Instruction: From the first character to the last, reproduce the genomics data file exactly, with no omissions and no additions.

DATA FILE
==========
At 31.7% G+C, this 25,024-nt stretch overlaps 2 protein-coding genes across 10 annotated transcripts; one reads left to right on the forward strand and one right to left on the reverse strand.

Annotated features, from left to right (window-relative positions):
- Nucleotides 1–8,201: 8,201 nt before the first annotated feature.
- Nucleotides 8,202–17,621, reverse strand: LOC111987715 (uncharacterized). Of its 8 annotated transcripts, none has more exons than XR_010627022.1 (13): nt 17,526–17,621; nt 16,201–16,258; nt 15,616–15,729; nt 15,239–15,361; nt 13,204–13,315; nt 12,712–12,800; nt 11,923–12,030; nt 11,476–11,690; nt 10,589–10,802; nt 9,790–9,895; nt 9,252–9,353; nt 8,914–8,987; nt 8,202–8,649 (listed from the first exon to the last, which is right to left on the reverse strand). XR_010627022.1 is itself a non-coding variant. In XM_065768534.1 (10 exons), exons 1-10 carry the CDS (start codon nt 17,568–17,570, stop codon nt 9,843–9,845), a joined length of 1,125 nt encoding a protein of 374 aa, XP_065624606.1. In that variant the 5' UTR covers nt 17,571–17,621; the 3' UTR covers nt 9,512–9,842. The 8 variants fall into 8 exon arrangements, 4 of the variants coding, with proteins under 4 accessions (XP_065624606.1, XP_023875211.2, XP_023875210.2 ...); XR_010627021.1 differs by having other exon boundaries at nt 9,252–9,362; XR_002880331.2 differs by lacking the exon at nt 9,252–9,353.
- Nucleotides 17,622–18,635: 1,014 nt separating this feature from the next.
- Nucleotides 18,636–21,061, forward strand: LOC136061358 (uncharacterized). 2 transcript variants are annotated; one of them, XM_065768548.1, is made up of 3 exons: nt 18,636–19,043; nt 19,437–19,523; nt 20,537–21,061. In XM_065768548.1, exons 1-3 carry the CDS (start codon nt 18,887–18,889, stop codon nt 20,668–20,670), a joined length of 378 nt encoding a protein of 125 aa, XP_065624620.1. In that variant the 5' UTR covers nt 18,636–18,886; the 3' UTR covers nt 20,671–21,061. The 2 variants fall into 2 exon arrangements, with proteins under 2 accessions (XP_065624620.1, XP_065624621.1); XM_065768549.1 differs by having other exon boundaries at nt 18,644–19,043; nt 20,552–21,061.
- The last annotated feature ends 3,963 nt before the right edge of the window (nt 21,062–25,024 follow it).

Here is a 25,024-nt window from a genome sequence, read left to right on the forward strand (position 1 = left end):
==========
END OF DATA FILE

At 31.7% G+C, this 25,024-nt stretch overlaps 2 protein-coding genes across 10 annotated transcripts; one reads left to right on the forward strand and one right to left on the reverse strand.

Annotated features, from left to right (window-relative positions):
- Nucleotides 1–8,201: 8,201 nt before the first annotated feature.
- Nucleotides 8,202–17,621, reverse strand: LOC111987715 (uncharacterized). Of its 8 annotated transcripts, none has more exons than XR_010627022.1 (13): nt 17,526–17,621; nt 16,201–16,258; nt 15,616–15,729; nt 15,239–15,361; nt 13,204–13,315; nt 12,712–12,800; nt 11,923–12,030; nt 11,476–11,690; nt 10,589–10,802; nt 9,790–9,895; nt 9,252–9,353; nt 8,914–8,987; nt 8,202–8,649 (listed from the first exon to the last, which is right to left on the reverse strand). XR_010627022.1 is itself a non-coding variant. In XM_065768534.1 (10 exons), exons 1-10 carry the CDS (start codon nt 17,568–17,570, stop codon nt 9,843–9,845), a joined length of 1,125 nt encoding a protein of 374 aa, XP_065624606.1. In that variant the 5' UTR covers nt 17,571–17,621; the 3' UTR covers nt 9,512–9,842. The 8 variants fall into 8 exon arrangements, 4 of the variants coding, with proteins under 4 accessions (XP_065624606.1, XP_023875211.2, XP_023875210.2 ...); XR_010627021.1 differs by having other exon boundaries at nt 9,252–9,362; XR_002880331.2 differs by lacking the exon at nt 9,252–9,353.
- Nucleotides 17,622–18,635: 1,014 nt separating this feature from the next.
- Nucleotides 18,636–21,061, forward strand: LOC136061358 (uncharacterized). 2 transcript variants are annotated; one of them, XM_065768548.1, is made up of 3 exons: nt 18,636–19,043; nt 19,437–19,523; nt 20,537–21,061. In XM_065768548.1, exons 1-3 carry the CDS (start codon nt 18,887–18,889, stop codon nt 20,668–20,670), a joined length of 378 nt encoding a protein of 125 aa, XP_065624620.1. In that variant the 5' UTR covers nt 18,636–18,886; the 3' UTR covers nt 20,671–21,061. The 2 variants fall into 2 exon arrangements, with proteins under 2 accessions (XP_065624620.1, XP_065624621.1); XM_065768549.1 differs by having other exon boundaries at nt 18,644–19,043; nt 20,552–21,061.
- The last annotated feature ends 3,963 nt before the right edge of the window (nt 21,062–25,024 follow it).

Here is a 25,024-nt window from a genome sequence, read left to right on the forward strand (position 1 = left end):